Stress-busting workshop

Left to right: Bethany Brookes 16, Lilly Semmens, 15, and Sara Aljareh, 16, are more confident about exams
Left to right: Bethany Brookes 16, Lilly Semmens, 15, and Sara Aljareh, 16, are more confident about exams
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David Curwen, centre, hugs his mother with whom he wa sreunited. Completing the group is his brother Keith

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Students at a school in Portsmouth are beating exam stress thanks to some professional top tips designed to help them revise effectively – and not lose their nerve.

Almost 300 youngsters at City of Portsmouth Girls’ School who are sitting GCSEs this year say they are feeling the benefits of the Exam Busters workshop, which taught them how to prepare mentally and physically for exams.

The two-and-a-half hour course run by Positively MAD, one of the country’s leading providers of student workshops, took the Year 10 and 11 students through a range of invaluable revision techniques.

These included mind mapping with the use of colours, pictures, personal observations and key facts to give as much impact as possible – so that it is easier to recall in your mind.

Another good piece of advice was revising in half-hour slots before taking a five-minute break and then re-reading the previous information before moving on to something new.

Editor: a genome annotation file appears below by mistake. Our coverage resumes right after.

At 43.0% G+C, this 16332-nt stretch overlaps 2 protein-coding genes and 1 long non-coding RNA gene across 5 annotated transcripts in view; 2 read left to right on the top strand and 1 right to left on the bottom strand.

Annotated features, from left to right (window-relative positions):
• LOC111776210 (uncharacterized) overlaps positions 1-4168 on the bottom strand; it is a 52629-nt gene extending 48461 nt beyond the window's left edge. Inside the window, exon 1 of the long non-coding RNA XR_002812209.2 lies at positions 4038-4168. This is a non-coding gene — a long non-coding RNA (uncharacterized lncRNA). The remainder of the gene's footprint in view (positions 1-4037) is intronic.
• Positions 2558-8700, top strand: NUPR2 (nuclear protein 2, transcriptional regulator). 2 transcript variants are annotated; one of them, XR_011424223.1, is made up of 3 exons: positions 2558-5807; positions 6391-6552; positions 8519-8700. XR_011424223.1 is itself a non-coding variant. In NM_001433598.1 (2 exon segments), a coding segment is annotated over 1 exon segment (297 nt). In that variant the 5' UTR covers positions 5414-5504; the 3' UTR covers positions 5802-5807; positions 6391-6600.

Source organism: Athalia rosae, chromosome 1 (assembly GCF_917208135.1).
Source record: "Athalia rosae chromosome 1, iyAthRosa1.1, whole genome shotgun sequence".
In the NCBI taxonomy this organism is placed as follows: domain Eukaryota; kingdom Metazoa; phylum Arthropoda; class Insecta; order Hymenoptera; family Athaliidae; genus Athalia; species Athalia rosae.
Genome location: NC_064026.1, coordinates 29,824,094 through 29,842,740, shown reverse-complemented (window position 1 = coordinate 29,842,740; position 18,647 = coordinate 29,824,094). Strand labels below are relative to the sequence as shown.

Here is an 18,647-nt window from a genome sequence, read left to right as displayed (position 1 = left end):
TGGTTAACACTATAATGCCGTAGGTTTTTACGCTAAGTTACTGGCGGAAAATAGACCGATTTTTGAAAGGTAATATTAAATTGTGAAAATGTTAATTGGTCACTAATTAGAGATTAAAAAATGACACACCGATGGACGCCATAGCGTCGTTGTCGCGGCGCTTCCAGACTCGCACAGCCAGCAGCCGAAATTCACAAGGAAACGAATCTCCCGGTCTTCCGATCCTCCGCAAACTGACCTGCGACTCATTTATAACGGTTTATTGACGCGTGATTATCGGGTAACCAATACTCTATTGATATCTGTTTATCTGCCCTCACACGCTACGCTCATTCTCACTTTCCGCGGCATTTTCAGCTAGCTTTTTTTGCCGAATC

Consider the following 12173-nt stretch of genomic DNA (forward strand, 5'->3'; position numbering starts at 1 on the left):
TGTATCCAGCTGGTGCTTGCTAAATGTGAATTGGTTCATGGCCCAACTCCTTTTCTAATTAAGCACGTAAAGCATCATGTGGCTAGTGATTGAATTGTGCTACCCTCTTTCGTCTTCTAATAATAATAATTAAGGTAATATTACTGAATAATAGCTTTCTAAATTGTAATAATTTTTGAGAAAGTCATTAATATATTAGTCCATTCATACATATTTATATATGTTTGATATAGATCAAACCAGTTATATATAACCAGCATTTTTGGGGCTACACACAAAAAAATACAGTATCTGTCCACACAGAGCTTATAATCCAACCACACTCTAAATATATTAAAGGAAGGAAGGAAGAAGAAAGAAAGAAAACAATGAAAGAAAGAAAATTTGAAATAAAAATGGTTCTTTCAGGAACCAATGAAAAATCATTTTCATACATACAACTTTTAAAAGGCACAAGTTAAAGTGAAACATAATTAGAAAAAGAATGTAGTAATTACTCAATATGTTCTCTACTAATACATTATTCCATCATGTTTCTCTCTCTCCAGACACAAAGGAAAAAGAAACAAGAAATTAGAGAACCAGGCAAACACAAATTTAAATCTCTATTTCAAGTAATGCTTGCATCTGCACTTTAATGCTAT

Hermione Fountain, 15, says: ‘The mind maps were excellent because the points really stuck in your mind.

‘I was amazed at how an image could trigger a memory of so many facts after only a few minutes of practising.

‘I will definitely be using this technique and I just wish I had learnt to mind-map properly a long time ago.’

Meghann Foster, 15, says: ‘I thought it was a really good workshop. It has shown us a variety of ways to approach revision so we can choose which suits us best.’

Kayleigh Barraclough, 16, says: ‘I’ve been using mind maps since the Exam Busters session – it’s really nice not to dread revision any more.

‘I used to stare at the same page for ages and nothing would go in, but now that I have learnt the techniques I find revision is much easier.’

Judith Trewick, head of house, adds: ‘We were looking for a programme to better prepare our girls for their fast-approaching exams.

‘Positively MAD state that they stimulate a positive attitude towards revision and provide simple but effective techniques to improve exam preparation, which is exactly what we wanted.

‘They deliver exactly what they say they will and the girls were completely focused on learning techniques that will not only be useful now but also for the rest of their careers.’